06/03/2017, 17.00
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Thousands of tribal people flee southern Bangladesh as their homes are torched

by Sumon Corraya

Bengali Muslims carry out arson attack in Rangamati district blaming tribals for killing a Muslim activist. The police arrest three people. Homes and shops were sacked before being set on fire. Reports of more arson attacks in other Adivasi villages.

Rangamati (AsiaNews) – Thousands of tribal people, mostly Buddhist, fled their homes after they were torched by angry Muslim mobs following the death of Nurul Islam Noyon, a local Jubo League leader. The Jubo League is the youth organisation of Prime Minister Sheikh Hasina’s ruling Awami League.

It is still unclear how Noyon died, but his body was found near the Khagrachhari Sadar-Dighinala Road. Bengali settlers living in the area blamed his death on indigenous people, who reject the accusation.

"The attack is an act of sectarian violence against tribal people,” indigenous groups say. “They attack us because we are weak." Various advocacy groups, like AIN or Salish Kendra, slammed the attack, calling on the authorities to arrest and punish the perpetrators.

The fire destroyed about 80 buildings, both residential and commercial, in Langadu, Rangamati district (south-eastern Bangladesh). However, people who fled the area say that at least 300 buildings were destroyed.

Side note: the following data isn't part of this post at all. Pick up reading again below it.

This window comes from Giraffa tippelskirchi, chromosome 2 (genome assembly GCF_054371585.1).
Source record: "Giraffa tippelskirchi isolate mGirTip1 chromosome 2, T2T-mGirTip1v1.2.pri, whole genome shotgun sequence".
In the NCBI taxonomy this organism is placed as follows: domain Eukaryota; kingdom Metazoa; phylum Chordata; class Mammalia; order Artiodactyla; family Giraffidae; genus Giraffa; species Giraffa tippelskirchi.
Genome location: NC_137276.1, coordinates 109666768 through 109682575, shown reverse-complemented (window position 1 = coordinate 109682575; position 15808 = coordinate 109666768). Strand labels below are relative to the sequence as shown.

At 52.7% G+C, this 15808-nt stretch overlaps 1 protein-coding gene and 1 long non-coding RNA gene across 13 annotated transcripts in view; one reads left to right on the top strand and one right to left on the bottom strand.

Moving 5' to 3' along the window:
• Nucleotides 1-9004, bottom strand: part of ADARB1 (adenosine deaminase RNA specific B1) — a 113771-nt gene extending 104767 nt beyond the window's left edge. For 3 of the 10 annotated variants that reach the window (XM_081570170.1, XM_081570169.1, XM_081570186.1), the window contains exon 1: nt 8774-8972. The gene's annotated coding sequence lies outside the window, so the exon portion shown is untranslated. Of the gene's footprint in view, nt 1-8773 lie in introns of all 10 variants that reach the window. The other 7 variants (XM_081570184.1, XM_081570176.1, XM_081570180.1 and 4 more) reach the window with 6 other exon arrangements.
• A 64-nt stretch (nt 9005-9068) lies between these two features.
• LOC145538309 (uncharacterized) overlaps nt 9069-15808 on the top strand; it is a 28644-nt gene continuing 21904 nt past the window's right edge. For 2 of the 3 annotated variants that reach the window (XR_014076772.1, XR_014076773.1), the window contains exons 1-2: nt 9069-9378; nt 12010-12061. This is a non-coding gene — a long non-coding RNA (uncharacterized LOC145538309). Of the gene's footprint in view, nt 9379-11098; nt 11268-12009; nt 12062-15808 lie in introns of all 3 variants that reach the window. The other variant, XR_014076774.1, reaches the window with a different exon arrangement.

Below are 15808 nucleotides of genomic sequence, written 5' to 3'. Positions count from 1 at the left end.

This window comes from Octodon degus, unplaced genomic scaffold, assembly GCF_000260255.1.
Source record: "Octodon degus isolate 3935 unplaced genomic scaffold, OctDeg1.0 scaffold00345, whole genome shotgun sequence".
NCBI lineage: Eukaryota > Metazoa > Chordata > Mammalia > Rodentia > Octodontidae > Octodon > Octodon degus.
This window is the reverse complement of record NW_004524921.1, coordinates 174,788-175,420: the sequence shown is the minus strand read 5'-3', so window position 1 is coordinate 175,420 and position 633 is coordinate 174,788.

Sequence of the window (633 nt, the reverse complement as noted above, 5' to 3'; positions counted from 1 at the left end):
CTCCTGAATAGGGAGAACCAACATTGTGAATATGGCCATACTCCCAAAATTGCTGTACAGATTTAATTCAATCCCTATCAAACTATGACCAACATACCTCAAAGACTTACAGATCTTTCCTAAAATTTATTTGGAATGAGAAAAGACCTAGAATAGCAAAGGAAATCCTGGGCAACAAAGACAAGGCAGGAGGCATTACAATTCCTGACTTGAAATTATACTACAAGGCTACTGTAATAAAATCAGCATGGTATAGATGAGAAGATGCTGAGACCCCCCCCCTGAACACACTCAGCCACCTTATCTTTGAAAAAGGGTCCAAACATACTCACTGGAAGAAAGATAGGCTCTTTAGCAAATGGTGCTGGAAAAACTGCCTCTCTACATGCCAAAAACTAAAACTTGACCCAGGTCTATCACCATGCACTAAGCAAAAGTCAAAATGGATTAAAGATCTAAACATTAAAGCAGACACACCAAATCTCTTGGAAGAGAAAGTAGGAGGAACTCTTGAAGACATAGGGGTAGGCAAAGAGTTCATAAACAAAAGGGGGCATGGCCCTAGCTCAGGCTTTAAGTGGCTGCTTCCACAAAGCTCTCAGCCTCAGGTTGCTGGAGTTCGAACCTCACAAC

The victims report that Gunamala Chakma, a 75-year-old tribal, died trapped by the flames caused by the attack from ethnic Bengalis. Church authorities have reported that no Catholic is among the refugees.

Tensions began rising on 1st June when the Jubo League leader’s body was found. Muslims gathered to lament his death, but right after his funeral, they staged a street protest marching to headquarters of the Parbatya Chattagram Jana Samhati Samiti (United People's Party of the Chittagong Hill Tracts), which represents indigenous tribes in the Chittagong Hill Tracts.

During the attack, the mob set fire to the house of the party chairman, as well as its regional office, which also served as a community centre. The victims complain that before they set fire, the attackers sacked the buildings.

For their part, the authorities announce that the arrest of three people, named Sabuj, Khayer, and Mamun. Rangamati district administration invoked Section 144 of the Bangladesh Penal Code to calm the situation. But reports of further attacks came from other remote Adivasi-dominated villages.

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